The Skinny

Trouble with The Base

New survey shows that Sen. John McCain isn't all that popular with many GOP voters

Sen. John McCain's support around Arizona is pretty weak for a guy who has been in office for more than three decades.

Nearly half of all Republican primary voters—47 percent—say they have yet to decide whom they'll vote for in next year's GOP primary, according to a Rocky Mountain poll released last week.

McCain is benefitting from not having a particularly strong GOP challenger. Of the Republican voters surveyed, 38 percent said they'd be voting for McCain, while only 12 percent say they're voting for his best-organized GOP challenger, state lawmaker Kelli Ward of Lake Havasu City.

But the number of undecided voters again demonstrates what has been obvious for years: A sizable number of Arizona Republicans aren't real excited about Arizona's senior senator.

This isn't terribly surprising. Republicans in general have steadily encouraged their voters to distrust government and politicians, so now you have a situation where Donald Trump and Ben Carson continue to dominate the GOP presidential primaries and establishment politicians like Jeb Bush and Marco Rubio are lucky to draw double digits in most surveys.

The survey also matched McCain against Democrat Ann Kirkpatrick, who is giving up her seat in Congress to run for Senate next year.

A total of 37 percent of voters supported McCain, 31 percent supported Kirkpatrick and 32 percent were undecided.

The Rocky Mountain Poll surveyed 577 registered voters between Oct. 24 and Nov. 4. The margin of error is 4.2 percent (and 6.7 percent for the portion that reflected the GOP primary).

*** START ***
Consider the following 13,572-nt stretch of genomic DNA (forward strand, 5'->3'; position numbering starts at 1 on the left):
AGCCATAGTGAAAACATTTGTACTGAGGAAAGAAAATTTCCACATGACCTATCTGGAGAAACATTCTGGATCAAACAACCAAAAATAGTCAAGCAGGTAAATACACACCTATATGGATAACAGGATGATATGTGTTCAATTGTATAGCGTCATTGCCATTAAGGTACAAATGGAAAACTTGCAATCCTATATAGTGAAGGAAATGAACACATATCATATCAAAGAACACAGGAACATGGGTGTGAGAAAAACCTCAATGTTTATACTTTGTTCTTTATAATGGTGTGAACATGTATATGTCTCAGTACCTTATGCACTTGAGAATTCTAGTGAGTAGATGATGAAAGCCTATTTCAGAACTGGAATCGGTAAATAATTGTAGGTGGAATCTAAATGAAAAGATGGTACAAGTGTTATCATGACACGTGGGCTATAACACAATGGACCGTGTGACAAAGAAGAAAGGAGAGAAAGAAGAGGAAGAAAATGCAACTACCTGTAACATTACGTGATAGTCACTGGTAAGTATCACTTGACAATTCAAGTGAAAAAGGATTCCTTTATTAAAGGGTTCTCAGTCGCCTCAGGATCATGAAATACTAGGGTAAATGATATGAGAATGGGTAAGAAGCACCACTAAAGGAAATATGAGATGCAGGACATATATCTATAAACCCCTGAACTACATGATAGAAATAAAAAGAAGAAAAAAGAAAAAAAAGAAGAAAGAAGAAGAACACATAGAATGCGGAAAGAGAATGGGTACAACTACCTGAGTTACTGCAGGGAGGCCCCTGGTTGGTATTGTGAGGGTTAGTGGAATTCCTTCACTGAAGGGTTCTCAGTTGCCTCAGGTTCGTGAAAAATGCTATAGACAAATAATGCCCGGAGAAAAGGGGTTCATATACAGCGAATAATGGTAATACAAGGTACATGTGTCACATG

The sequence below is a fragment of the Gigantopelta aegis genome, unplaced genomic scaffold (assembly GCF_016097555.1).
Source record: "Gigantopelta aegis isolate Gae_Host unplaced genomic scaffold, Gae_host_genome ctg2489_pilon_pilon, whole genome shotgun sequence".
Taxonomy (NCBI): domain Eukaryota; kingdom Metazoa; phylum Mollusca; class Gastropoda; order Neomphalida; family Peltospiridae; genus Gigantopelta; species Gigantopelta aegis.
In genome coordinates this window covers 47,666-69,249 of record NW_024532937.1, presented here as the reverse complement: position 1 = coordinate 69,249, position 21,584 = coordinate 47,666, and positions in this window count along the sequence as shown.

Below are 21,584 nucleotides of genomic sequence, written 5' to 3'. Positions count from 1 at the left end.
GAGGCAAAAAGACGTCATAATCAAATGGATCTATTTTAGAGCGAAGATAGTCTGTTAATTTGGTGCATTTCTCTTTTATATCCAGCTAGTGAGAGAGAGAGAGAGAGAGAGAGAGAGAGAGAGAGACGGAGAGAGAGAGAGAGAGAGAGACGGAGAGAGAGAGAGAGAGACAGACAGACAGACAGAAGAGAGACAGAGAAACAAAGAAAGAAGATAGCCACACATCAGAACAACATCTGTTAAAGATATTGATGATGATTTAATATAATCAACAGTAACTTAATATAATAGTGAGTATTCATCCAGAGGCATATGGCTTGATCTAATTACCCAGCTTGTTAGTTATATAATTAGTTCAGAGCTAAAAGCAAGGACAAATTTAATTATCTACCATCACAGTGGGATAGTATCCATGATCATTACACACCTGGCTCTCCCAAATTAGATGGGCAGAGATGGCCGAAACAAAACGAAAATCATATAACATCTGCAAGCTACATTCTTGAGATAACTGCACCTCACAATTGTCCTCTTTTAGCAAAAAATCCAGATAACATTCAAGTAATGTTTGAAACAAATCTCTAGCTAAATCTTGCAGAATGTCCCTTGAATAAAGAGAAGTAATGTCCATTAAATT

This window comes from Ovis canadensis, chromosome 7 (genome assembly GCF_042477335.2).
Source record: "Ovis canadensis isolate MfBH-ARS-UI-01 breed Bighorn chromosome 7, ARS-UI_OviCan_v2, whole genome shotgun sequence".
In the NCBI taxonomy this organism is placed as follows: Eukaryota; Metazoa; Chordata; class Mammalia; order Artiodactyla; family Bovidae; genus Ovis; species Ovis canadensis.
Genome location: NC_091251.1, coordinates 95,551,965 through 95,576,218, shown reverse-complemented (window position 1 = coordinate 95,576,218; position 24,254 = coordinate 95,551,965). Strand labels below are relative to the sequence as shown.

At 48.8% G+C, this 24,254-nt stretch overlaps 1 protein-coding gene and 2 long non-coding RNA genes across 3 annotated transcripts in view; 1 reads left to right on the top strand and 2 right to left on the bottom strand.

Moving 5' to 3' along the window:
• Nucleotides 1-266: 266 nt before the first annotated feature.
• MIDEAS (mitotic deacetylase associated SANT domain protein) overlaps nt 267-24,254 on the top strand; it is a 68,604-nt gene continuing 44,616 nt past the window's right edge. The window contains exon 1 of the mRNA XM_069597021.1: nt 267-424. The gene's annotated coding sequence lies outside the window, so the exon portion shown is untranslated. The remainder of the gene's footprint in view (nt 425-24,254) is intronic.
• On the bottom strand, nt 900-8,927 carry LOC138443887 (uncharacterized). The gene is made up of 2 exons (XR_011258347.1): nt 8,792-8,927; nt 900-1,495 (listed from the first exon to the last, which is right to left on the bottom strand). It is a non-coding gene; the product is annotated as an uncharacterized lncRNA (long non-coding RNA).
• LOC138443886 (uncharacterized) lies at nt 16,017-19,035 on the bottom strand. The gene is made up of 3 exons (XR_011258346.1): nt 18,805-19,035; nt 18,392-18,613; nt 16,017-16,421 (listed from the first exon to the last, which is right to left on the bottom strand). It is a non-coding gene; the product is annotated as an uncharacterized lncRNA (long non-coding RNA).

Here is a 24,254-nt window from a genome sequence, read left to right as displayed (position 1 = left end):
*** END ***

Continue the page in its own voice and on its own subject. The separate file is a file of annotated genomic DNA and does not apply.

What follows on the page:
Desperate Measures

U.S. House votes to create new barriers for Syrian refugees

And they say that Congress can't get anything done.

Just one week after the terrorist attacks in Paris, the U.S. House of Representatives voted 289-137 to put new hurdles in the path of Syrian refugees who are seeking to escape the horrifying conditions in their war-torn homeland. The legislation now goes to the U.S. Senate, where Democratic leaders have said they will block it from getting a vote.

Whether Syrian refugees pose much of a threat to American lives is up for debate. Writing for the right-leaning libertarian Cato Institute, Alex Nowrasteh notes that the process of getting into the United States as a Syrian refugee takes several years and multiple levels of scrutiny.

"Few ISIS soldiers or other terrorists are going to spend at least three years in a refugee camp for a 0.042 percent chance of entering the United States when almost any other option to do so is easier, cheaper, and quicker," Nowrasteh wrote. "If the United States still takes in 10,000 Syrian refugees in 2016, and the number of refugees rises to 4.5 million, a mere 0.22 percent of them—one out of every 450—will be resettled in the United States. That number is still so small and the process so well monitored that potential terrorists are unlikely to see the refugee system as a viable way to enter the United States."